But the friendship was torpedoed at birth when the stubborn thing erased itself with a little accidental help from me. Disappeared right off my screen and the floppy disk it lived on, away on its own bloody-minded trip to the clouds or wherever. A pivotal moment that forever unhinged me: abused and abandoned. A very kind Steve Vorenburg in Massachusetts listened to my inarticulate weeping on the telephone (another expedient technological invention) and replaced the unrepentant software, but our relationship was never the same again. It's my considered opinion I never recovered from PTSD.

What I'm really missing is the spark or the patience to focus on learning technology that has no interest for me but ironically offers bits and pieces that could make my life easier. Or so they say. Truth is, I find it boring. Bigod, it must be an outright miracle I can even manage a computer. Three quarters of the time, that is. 
Luckily I can limp along thus far using a computer, a scanner, and a digital camera. It will take one of my kids and and a good day's intensive training to operate one of those newfangled cell phones.

Now my grandchild is in the hand-held generation. As far as I can tell, her life revolves around that glowing little screen. Unlike her, I was not born instantly wired. My excuse is that I'm a writer and I write.

Cars and Transport (Prompt 27)
CARS! This takes me back, way back!

At first I was going to post some conventional drivel but instead, my four-wheeled life looked something like this. Like my children later, I don't feel like I'm driving unless it's four-on-the-floor. Some are not precisely as pictured! The old family slides are only now slowly being digitally scanned.
MGA: Poor car got burgled often downtown when in grad school
Daimler SP250: BEFORE (only it was painted bronze)
Daimler SP250: AFTER ((hill climb competition accident after a friend bought it from me)
TR4: Input from the other half
Porsche S90: Much more manageable than a Daimler!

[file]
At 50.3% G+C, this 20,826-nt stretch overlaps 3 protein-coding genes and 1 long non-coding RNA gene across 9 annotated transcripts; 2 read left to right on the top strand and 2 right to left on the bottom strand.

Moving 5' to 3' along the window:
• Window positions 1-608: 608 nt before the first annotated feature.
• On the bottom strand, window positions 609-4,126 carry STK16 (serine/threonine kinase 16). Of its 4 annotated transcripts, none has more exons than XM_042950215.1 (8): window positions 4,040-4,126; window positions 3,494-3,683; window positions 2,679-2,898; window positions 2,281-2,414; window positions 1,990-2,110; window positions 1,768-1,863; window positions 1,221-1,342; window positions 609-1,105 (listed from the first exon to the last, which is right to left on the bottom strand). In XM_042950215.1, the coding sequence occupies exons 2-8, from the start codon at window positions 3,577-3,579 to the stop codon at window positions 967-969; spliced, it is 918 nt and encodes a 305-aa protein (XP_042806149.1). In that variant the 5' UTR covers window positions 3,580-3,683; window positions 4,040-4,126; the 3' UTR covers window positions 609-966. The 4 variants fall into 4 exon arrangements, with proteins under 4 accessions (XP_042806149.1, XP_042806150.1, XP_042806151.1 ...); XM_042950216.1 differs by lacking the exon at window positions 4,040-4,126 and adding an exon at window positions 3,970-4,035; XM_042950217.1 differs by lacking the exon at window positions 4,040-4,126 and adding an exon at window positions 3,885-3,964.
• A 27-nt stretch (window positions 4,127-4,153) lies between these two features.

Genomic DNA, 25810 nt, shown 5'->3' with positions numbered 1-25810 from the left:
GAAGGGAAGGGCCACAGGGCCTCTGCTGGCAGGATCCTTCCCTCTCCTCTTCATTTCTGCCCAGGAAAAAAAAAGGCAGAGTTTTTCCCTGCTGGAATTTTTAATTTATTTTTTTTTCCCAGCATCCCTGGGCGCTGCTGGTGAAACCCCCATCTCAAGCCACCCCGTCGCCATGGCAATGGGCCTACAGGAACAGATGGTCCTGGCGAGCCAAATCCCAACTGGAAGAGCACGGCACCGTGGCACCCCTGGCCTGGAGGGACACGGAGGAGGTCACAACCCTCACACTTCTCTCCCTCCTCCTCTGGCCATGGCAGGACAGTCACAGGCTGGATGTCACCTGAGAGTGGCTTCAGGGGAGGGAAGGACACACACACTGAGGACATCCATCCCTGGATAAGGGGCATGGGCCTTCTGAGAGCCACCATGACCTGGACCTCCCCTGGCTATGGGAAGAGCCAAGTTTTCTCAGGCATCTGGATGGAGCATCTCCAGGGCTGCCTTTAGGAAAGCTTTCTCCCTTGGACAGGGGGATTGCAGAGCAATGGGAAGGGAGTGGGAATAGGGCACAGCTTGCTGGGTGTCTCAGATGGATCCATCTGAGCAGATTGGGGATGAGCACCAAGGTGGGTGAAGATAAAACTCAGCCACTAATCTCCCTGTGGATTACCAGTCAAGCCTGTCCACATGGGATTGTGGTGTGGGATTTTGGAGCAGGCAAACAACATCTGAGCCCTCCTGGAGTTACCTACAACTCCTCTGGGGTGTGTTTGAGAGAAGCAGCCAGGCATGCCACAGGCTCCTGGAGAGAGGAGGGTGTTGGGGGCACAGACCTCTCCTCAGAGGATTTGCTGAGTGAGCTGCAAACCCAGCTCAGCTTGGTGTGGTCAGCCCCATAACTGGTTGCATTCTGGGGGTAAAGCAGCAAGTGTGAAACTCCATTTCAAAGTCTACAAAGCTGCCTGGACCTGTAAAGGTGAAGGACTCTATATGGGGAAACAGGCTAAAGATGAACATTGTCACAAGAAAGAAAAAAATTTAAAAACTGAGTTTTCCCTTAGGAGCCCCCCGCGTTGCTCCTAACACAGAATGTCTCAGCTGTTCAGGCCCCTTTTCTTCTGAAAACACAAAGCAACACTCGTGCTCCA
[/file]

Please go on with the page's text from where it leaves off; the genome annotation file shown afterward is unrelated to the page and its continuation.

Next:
Corvettes(s): No photos; everyone knows what they look like anyway.

Jaguar & GTO: Not exactly the best photo (of the cars, that is)
Formula Ford: The other half gets serious
Formula B: More serious; the Watkins Glen NY, Lime Rock CT, St-Jovite QC, Mosport circuit. The Canadian Race Drivers Association held wonderful dinner dances off-season.
BMW 730: There was also a BMW 630
Dodge Caravan: It was all downhill after that
I think that's enough on cars for a lifetime. Nowadays I prefer driving a camel.

© 2014 Brenda Dougall Merriman

05 April 2014

Cemeteries Part 18: Qingming Festival in China

The fifth of April arrived so soon after I left China, I acknowledge this in haste. Today, throngs of people will visit cemeteries to honour their ancestors. The customs include sweeping and tidying the plot, if there is one. Descendants will make offerings of food and flowers, burning incense and paper money at the memorial. This is only one part of the annual QingmingFestival.

The deceased in urban China are always cremated now, so visits are made to the memorial walls. Only in preservation for historical purposes and rural parts of the country did we encounter actual burial plots.
Monuments to Buddhist monks, Shaolin Temple near Zhengzhou
We were aware of Qingming's imminence while there. Besides, one cannot miss the signs of regard that the Chinese have for their ancestors. Practices and observances are cultural, rather than religious. At any time of the year messages offering and seeking happiness (colour red) are posted to ancestors. 
Burial site at a farm near Guilin
It is somehow comforting to know that such traditions honouring the dead are observed in so many widely different areas and cultures of the world.  

Tartan Day

Get your kilt on ... tomorrow is Tartan Day, April 6th.

Here’s to it!
The fighting sheen of it,
The yellow, the green of it,
The white, the blue of it,
The swing, the hue of it,
The dark, the red of it,
Every thread of it.
The fair have sighed for it,
The brave have died for it,
Foemen sought for it,
Heroes fought for it.
Honour the name of it,
Drink to the fame of it -
(Scots-Canadian poet Murdoch MacLean; from Celtic Guide, April 2013)

And prepare ye! May is Whisky Month ... http://www.visitscotland.com/info/events/homecoming-scotland-2014-whisky-month-p691851 ... just one part of Homecoming Scotland 2014!

05 March 2014

RIIS Ancestors (Estonia) Part Five

When I began to write about Estonian ancestors I did not envision it spinning into a series of posts. As I said, a life of its own ...

The area in question, the location of the Swedish knight and the Riis descendants, is an expanse of intermittent marsh, thickly forested three hundred years ago and more. Rather forbidding, I would think. It did and does have meadows on the banks of meandering streams where no doubt the first farms were created. But much of that land appears to be flood plain. Fishing, trapping, and hunting were also part of the old way of life in "Riisakula."